1. Resorting to the 'Most Beautiful Names and Qualities of God', as is said in the Qur'an:

Unto God belong the Most Beautiful Names, so supplicate Him by means of them. (Sura al-A'raf, 7:180)

Resorting to the Divine Names and Qualities is frequently encountered in the collections of Islamic personal supplications (du'a').

2. Resorting to the du'a' of righteous souls, the most lofty kind of such tawassul being in respect of the Prophets and saints: one asks them to pray for one in the divine presence.
[Regarding the second point], the Qur'an instructs those who have wronged their own souls (the sinners) to go to the Prophet and then ask for pardon from God themselves, and ask the Prophet also to seek forgiveness for them:

And if, when they wronged themselves, they had come to you, [O Muhammad], and asked forgiveness of Allah and the Messenger had asked forgiveness for them, they would have found Allah Accepting of repentance and Merciful. (Sura al-Nisa', 4: 64)

Resorting to the du'a' of righteous souls, the most lofty kind of such tawassul being in respect of the Prophets and saints: one asks them to pray for one in the divine presence. [Regarding the second point], the Qur'an instructs those who have wronged their own souls (the sinners) to go to the Prophet and then ask for pardon from God themselves, and ask the Prophet also to seek forgiveness for them...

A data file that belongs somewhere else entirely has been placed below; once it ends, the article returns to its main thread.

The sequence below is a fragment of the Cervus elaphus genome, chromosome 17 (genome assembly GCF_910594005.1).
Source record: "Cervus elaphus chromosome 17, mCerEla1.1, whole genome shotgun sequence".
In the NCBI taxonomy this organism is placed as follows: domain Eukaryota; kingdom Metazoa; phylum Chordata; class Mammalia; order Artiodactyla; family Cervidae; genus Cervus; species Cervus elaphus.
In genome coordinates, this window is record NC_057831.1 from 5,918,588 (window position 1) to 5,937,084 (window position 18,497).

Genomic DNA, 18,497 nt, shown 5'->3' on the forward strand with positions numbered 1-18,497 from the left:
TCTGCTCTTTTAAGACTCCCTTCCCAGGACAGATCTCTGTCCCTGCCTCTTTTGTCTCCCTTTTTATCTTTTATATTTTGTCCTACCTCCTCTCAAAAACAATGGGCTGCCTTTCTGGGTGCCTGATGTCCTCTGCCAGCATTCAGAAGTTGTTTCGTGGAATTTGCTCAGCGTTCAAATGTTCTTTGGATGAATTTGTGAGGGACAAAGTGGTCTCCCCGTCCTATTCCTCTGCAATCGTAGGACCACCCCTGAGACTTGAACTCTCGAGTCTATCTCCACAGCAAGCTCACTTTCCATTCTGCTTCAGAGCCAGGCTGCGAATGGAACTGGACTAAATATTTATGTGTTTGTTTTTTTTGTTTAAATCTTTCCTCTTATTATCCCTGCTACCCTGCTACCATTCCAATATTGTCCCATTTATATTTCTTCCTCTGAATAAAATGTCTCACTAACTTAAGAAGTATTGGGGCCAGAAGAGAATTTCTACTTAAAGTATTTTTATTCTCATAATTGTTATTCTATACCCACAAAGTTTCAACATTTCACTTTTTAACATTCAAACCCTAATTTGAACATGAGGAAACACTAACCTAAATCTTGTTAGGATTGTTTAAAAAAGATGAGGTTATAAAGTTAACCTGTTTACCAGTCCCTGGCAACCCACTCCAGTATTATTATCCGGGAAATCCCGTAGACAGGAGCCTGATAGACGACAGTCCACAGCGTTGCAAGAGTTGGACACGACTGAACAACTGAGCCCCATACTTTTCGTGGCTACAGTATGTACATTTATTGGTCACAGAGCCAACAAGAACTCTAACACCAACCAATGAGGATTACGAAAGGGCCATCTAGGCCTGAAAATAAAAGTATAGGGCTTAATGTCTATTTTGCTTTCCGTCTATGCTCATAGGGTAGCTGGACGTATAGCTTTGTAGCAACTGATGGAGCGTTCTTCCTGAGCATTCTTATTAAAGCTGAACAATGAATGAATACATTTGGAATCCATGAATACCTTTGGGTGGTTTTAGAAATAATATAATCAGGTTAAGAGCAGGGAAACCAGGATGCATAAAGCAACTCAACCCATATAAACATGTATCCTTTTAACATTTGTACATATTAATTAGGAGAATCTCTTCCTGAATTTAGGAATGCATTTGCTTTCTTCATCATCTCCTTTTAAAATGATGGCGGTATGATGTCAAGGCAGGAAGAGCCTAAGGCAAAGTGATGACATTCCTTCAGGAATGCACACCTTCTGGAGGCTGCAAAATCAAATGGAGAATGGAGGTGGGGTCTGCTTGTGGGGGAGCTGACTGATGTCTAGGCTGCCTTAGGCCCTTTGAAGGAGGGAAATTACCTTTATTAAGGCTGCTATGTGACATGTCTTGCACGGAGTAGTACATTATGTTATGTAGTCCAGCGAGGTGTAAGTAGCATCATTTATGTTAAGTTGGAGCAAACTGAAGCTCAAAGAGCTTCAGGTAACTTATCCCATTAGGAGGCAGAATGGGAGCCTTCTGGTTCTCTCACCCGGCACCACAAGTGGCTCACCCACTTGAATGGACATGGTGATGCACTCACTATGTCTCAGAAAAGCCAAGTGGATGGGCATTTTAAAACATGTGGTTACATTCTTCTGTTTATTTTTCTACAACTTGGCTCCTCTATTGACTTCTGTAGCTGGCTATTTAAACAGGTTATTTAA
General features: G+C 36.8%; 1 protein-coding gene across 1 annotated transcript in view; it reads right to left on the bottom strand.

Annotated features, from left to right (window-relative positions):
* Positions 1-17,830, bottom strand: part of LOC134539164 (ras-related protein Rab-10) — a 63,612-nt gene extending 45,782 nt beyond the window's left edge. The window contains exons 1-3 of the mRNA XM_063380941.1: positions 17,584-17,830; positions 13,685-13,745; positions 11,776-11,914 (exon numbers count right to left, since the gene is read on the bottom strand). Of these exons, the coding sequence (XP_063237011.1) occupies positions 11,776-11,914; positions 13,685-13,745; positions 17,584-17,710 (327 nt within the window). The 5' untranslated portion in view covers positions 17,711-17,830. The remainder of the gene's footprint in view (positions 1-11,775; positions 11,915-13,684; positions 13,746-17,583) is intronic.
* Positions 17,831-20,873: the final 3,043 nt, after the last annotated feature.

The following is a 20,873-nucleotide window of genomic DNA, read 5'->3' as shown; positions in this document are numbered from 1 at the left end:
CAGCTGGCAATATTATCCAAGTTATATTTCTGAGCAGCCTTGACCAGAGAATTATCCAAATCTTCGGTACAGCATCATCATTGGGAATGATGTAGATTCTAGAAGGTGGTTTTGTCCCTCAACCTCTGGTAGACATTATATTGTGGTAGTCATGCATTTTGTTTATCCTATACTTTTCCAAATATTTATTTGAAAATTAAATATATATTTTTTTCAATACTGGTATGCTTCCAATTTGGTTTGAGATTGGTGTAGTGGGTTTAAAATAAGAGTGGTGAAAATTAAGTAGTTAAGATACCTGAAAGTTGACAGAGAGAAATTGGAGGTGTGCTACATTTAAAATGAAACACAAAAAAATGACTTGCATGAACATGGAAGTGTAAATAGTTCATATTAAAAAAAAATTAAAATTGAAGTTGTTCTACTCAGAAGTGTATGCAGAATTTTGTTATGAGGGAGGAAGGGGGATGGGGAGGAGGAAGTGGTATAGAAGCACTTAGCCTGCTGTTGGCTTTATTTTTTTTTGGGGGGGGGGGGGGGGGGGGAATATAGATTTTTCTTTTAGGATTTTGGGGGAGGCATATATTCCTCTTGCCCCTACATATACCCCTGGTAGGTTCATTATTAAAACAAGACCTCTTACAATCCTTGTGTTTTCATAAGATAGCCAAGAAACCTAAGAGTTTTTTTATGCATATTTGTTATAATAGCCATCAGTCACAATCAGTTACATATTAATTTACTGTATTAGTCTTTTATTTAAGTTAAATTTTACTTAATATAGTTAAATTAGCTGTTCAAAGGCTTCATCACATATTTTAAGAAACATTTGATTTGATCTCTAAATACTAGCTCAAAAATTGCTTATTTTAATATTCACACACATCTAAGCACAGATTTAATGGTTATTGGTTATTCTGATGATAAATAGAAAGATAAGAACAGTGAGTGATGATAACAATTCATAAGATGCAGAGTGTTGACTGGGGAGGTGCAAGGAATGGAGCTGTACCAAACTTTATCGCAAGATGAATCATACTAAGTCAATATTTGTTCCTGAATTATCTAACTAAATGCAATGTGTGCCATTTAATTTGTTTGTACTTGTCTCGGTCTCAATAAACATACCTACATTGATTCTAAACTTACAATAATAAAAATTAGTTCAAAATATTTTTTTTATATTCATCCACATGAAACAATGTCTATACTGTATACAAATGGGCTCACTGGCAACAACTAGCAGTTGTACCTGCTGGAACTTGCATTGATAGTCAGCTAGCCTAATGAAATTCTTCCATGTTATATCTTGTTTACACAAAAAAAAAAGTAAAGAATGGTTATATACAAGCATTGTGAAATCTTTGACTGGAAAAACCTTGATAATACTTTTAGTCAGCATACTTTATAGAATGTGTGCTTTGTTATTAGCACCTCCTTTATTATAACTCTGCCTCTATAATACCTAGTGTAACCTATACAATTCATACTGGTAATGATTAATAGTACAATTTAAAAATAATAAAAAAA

In another verse, a complaint is made of the hypocrites who are called to come to the Prophet and seek his prayers:

And when it is said to them, "Come, the Messenger of Allah will ask forgiveness for you," they turn their heads aside and you see them evading while they are arrogant. (Sura al-Munafiqun, 63:5)

Other verses show that such a perspective prevailed in previous religious communities also. For example, the sons of Jacob asked their father to plead for forgiveness from God for their sins; and Jacob complied with their request:

They said, "O our father, ask for us forgiveness of our sins; indeed, we have been sinners."He said, "I will ask forgiveness for you from my Lord. Indeed, it is He who is the Forgiving, the Merciful." (Sura Yusuf, 12:97-98)